Cash Is an Asset Class

There are times when having cash in your investment account makes more sense than being fully invested. How much cash to have available at any given time varies when it comes to money management. There are times when being fully invested is appropriate and there are times that having as much as twenty percent cash makes sense. There will be times that having more than twenty percent of cash is appropriate, but those scenarios do not happen that often. I field questions from clients for many reasons, but the one I have heard most lately is “Why do I have so much cash sitting around?”

We raise cash for various reasons, but the biggest reason is that having cash on hand when markets become fully to overvalued can create a significant opportunity to take advantage of market corrections. If you have read any of my previous articles, you may remember that market corrections of ten percent or more happen quite often. In fact, these types of corrections happen on average every eighteen months and usually last on average three to four months. The time to raise cash is not after the market has already corrected, but prior to the correction. Having cash on hand allows us to take advantage of assets being mispriced or undervalued and can have a significant impact on the volatility of your portfolio as well as the overall return on investment. When opportunities present themselves it’s much more difficult to raise cash to take advantage of these situations than it would be to already have the liquidity necessary to capitalize.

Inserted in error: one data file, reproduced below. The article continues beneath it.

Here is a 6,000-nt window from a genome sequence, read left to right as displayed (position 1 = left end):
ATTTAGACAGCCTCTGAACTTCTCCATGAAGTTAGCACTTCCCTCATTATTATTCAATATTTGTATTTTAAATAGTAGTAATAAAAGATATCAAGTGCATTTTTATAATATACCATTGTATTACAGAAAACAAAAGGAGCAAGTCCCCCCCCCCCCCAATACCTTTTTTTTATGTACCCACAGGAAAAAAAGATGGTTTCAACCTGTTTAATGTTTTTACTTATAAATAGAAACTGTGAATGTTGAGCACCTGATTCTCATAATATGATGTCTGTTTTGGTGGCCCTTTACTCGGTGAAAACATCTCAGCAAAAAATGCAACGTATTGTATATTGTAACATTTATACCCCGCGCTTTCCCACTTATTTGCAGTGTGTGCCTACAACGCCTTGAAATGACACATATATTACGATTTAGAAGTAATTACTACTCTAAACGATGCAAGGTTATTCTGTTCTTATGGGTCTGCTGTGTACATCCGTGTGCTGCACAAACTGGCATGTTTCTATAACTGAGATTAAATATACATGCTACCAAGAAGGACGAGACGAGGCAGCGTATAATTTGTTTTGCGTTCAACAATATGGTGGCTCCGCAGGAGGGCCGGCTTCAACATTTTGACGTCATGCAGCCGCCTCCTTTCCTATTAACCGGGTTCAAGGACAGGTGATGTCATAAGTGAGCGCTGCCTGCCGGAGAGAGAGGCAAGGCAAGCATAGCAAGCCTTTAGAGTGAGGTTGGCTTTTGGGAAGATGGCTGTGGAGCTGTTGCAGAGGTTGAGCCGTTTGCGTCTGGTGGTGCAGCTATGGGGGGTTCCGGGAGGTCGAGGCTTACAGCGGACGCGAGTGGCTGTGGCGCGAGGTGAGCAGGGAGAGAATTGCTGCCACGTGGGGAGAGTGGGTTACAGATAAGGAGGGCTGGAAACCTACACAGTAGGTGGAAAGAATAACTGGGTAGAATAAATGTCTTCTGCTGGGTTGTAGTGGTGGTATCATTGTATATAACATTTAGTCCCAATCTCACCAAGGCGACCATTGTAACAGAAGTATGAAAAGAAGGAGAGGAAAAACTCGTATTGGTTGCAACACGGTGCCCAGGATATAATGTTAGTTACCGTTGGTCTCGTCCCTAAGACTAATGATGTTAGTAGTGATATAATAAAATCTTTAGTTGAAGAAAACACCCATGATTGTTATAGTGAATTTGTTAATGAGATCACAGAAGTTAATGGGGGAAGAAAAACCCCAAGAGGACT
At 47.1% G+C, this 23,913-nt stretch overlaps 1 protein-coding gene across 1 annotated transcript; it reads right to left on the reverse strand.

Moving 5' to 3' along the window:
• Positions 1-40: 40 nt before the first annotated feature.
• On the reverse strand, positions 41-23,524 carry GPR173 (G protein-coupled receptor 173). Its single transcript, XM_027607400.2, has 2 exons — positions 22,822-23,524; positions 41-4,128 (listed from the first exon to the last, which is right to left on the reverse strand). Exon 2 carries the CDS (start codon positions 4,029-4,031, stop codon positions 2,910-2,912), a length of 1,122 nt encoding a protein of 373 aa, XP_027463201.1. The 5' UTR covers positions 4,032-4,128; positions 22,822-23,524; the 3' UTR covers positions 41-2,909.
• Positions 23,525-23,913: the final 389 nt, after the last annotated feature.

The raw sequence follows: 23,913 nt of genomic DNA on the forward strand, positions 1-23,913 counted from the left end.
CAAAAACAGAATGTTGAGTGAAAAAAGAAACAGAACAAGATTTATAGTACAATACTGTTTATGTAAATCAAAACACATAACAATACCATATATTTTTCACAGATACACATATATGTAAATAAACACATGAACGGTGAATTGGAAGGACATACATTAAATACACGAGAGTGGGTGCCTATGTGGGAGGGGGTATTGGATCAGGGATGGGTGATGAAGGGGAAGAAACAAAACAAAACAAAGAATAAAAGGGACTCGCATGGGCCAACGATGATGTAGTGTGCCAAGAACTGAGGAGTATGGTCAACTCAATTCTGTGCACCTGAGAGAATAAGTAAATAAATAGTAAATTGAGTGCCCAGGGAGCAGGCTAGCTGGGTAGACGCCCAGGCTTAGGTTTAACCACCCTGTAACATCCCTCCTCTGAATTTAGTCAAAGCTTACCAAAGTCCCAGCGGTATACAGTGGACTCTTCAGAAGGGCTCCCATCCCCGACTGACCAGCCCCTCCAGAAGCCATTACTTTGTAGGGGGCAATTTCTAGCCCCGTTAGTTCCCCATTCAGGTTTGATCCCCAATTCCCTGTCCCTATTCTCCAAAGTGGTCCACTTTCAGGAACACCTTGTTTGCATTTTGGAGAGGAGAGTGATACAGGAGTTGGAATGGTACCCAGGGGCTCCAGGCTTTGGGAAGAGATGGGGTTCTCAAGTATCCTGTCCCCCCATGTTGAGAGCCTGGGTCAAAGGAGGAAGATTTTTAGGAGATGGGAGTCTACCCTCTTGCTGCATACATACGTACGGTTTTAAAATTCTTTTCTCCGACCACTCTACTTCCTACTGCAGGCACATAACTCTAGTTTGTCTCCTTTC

Today, the problem with the market is that bonds and equities are sitting at or near all-time highs. In fact, the bond market is probably a more risky play than the stock market at current levels. The thirty-year treasury is yielding a mere 2.47 percent. This means if you buy a thirty year bond from the United States government and own it to maturity, you will not even keep up with inflation. Does this sound like a good deal to you? Keep in mind that as interest rates rise, the value of your bond drops. Are you willing to wait thirty years to get your money back should we move into a rising interest rate environment?

Look, I am not saying go sell all your bonds and all your stocks. I am saying be prudent. Raising a little cash is not going to hurt you. It’s a smart time to have some cash sitting around because the opportunity will present itself and you need cash on hand to take advantage. I encourage anyone reading this to visit our website at and read our blog. The topics covered are informative and it doesn’t cost you a dime to read. As always the opinions expressed in this article are that of the authors. If you would like to discuss this further you can reach ux at (772) 223-9686.

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